When you were a child, did your grandparents tell you stories about the way things used to be? Or how your family ended up living in the Birmingham area? Have you taken steps to pass along those stories and your own to future generations?
Seniors, in particular, have a wealth of experience and wisdom to share, the result of long lives spent working, sacrificing, making tough choices. The means for communicating those stories can be lost if they lack the means to express and preserve them.
If a senior begins to show early signs of the onset of dementia, it can be vital for families to take action so stories can be documented and remembered.
StoryCorps, an oral history project, has a memory loss initiative that encourages people with various forms of memory loss to share their stories with loved ones and future generations. A commemorative toolkit available online offers an individualized reminiscence program that offers seniors and their families the opportunity to preserve the legacy of individuals living with memory loss.
Since 2003, StoryCorps has collected and archived more than 50,000 interviews from more than 80,000 participants. Each conversation is recorded on a free CD to share, and is preserved at the American Folklife Center at the Library of Congress.
Some seniors may want to tell their stories in written form, much like writing a letter or keeping a journal.
A life story does not necessarily have to be overly dramatic to be interesting. Many will dismiss the notion of writing things down because they feel as if their lives have been too ordinary, but even by virtue of having been around to see Alabama change over several decades, simply being a citizen watching attitudes and etiquette shift can be entertaining to read. Commenting on political campaigns or the ebb and flow of sports teams or how a community’s been affected by events – these are all potential topics for seniors to share stories about.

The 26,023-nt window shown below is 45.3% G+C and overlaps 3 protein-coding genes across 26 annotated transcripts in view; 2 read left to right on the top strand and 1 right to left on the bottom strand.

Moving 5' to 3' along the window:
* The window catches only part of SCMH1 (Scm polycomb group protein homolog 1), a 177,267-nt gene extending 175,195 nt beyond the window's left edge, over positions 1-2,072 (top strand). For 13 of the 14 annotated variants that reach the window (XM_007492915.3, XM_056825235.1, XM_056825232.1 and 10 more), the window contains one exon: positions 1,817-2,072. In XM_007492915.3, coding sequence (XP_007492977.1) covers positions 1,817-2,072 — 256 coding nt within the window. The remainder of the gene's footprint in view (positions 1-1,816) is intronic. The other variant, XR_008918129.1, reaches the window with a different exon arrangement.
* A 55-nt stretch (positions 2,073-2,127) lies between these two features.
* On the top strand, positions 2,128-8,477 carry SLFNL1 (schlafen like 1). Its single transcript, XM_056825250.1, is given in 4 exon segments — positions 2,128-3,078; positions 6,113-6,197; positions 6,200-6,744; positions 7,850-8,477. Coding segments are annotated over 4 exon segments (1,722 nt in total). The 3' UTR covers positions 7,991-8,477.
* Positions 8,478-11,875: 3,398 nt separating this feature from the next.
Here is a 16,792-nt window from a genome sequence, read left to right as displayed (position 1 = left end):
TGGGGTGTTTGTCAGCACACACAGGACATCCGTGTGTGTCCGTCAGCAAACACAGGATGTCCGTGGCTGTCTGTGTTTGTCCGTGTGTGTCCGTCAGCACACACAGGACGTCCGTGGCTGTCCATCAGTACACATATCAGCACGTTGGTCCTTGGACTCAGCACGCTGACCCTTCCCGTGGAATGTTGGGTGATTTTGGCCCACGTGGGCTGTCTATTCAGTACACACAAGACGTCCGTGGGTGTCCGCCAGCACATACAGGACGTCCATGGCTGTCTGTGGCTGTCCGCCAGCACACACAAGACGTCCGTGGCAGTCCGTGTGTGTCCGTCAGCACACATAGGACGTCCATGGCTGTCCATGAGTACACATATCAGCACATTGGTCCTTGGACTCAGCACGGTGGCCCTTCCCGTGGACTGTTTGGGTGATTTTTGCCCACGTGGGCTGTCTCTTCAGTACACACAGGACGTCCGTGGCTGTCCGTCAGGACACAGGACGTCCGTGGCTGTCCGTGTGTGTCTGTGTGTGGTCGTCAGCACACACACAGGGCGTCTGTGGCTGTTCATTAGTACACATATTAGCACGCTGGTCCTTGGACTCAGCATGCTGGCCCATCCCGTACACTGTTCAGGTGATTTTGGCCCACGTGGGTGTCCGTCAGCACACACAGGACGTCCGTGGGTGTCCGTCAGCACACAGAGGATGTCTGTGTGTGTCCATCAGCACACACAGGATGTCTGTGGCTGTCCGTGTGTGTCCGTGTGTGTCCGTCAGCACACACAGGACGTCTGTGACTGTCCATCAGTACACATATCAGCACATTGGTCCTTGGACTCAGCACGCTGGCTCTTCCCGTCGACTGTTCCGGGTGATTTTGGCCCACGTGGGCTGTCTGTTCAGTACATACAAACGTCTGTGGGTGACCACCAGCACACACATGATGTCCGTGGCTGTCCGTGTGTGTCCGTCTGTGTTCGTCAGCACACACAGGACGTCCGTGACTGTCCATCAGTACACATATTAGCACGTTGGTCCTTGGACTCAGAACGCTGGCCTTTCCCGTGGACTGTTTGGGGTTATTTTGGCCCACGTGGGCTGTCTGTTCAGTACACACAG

Today, we look at photos from a hundred years ago and imagine what life was like for the people in them. A century from now, people will marvel at our accounts of what it was like to experience one’s first television set or watch man step foot on the moon or go off to fight the Nazi menace on a foreign shore. There’s a reason why Birmingham’s civil rights struggle is documented in its own museum – imagine how rich that history comes alive when a youngster hears your first-person account of that turbulent era.
If a senior isn’t sure where to start, a good place is by engaging with a grandchild who may have questions. Storytelling’s about having a conversation, and potential topics include growing up in the 19__s, career experiences, family heritage, memories of a loved one, thoughts on religion, perhaps tales of struggle against adversity or a serious illness. The simple act of recalling someone who was a big influence on your life and what lessons that person taught you is keeping their wisdom alive. Funny family stories can spark fond memories and add a compelling angle to personal histories.
What are the most important lessons you’ve learned in life? What are your favorite and earliest memories? Do you have any regrets? What are you proudest of? Is there any wisdom you’d want to pass on to great great grandchildren?
These are the key questions that motivate us to put experiences into context and share what we know so the path forward might be better for a loved one walking in our footsteps.
There’s no reason to be intimidated against writing down or recording personal stories. It’s fascinating when celebrities put out memoirs, but everyday, average Birmingham residents have tales worth preserving as well.
With projects like StoryCore and seniors willing to share, there’s no reason a chunk of family history should become lost forever. Instead, with a little time and effort, we can create what will surely become a treasured heirloom and rich historical document that someone from the year 2115 might find helpful to understand what it was like to be alive at this juncture in history.
To learn more about StoryCore, visit http://storycorps.org/great-questions/